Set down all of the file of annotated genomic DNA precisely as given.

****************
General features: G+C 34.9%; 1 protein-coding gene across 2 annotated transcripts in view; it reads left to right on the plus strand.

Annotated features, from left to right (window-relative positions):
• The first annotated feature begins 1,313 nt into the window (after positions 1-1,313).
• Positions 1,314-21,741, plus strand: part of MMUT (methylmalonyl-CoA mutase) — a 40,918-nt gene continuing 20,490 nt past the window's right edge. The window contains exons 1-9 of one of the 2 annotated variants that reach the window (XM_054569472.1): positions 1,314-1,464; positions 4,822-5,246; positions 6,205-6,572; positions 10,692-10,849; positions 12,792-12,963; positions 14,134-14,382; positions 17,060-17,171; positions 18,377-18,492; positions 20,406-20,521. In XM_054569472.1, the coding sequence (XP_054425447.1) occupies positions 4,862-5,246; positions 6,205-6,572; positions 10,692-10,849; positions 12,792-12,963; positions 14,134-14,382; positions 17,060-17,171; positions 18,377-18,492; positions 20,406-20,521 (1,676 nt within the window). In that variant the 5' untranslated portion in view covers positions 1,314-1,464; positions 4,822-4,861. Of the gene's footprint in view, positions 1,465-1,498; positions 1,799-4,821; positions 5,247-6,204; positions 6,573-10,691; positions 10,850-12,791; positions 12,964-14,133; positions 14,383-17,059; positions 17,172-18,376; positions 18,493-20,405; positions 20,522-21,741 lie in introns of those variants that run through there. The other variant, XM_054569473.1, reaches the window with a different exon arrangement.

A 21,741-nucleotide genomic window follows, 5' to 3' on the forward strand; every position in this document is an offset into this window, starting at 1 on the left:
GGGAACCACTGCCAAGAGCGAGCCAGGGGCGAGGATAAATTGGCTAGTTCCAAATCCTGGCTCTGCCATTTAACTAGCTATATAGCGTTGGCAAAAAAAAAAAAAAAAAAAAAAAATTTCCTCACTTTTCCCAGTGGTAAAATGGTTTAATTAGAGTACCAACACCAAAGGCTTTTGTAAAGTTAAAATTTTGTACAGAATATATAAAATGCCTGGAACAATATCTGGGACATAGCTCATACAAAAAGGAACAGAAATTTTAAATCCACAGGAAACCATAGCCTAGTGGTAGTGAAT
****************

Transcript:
General features: G+C 34.9%; 1 protein-coding gene across 2 annotated transcripts in view; it reads left to right on the plus strand.

Annotated features, from left to right (window-relative positions):
• The first annotated feature begins 1,313 nt into the window (after positions 1-1,313).
• Positions 1,314-21,741, plus strand: part of MMUT (methylmalonyl-CoA mutase) — a 40,918-nt gene continuing 20,490 nt past the window's right edge. The window contains exons 1-9 of one of the 2 annotated variants that reach the window (XM_054569472.1): positions 1,314-1,464; positions 4,822-5,246; positions 6,205-6,572; positions 10,692-10,849; positions 12,792-12,963; positions 14,134-14,382; positions 17,060-17,171; positions 18,377-18,492; positions 20,406-20,521. In XM_054569472.1, the coding sequence (XP_054425447.1) occupies positions 4,862-5,246; positions 6,205-6,572; positions 10,692-10,849; positions 12,792-12,963; positions 14,134-14,382; positions 17,060-17,171; positions 18,377-18,492; positions 20,406-20,521 (1,676 nt within the window). In that variant the 5' untranslated portion in view covers positions 1,314-1,464; positions 4,822-4,861. Of the gene's footprint in view, positions 1,465-1,498; positions 1,799-4,821; positions 5,247-6,204; positions 6,573-10,691; positions 10,850-12,791; positions 12,964-14,133; positions 14,383-17,059; positions 17,172-18,376; positions 18,493-20,405; positions 20,522-21,741 lie in introns of those variants that run through there. The other variant, XM_054569473.1, reaches the window with a different exon arrangement.

A 21,741-nucleotide genomic window follows, 5' to 3' on the forward strand; every position in this document is an offset into this window, starting at 1 on the left:
GGGAACCACTGCCAAGAGCGAGCCAGGGGCGAGGATAAATTGGCTAGTTCCAAATCCTGGCTCTGCCATTTAACTAGCTATATAGCGTTGGCAAAAAAAAAAAAAAAAAAAAAAAATTTCCTCACTTTTCCCAGTGGTAAAATGGTTTAATTAGAGTACCAACACCAAAGGCTTTTGTAAAGTTAAAATTTTGTACAGAATATATAAAATGCCTGGAACAATATCTGGGACATAGCTCATACAAAAAGGAACAGAAATTTTAAATCCACAGGAAACCATAGCCTAGTGGTAGTGAAT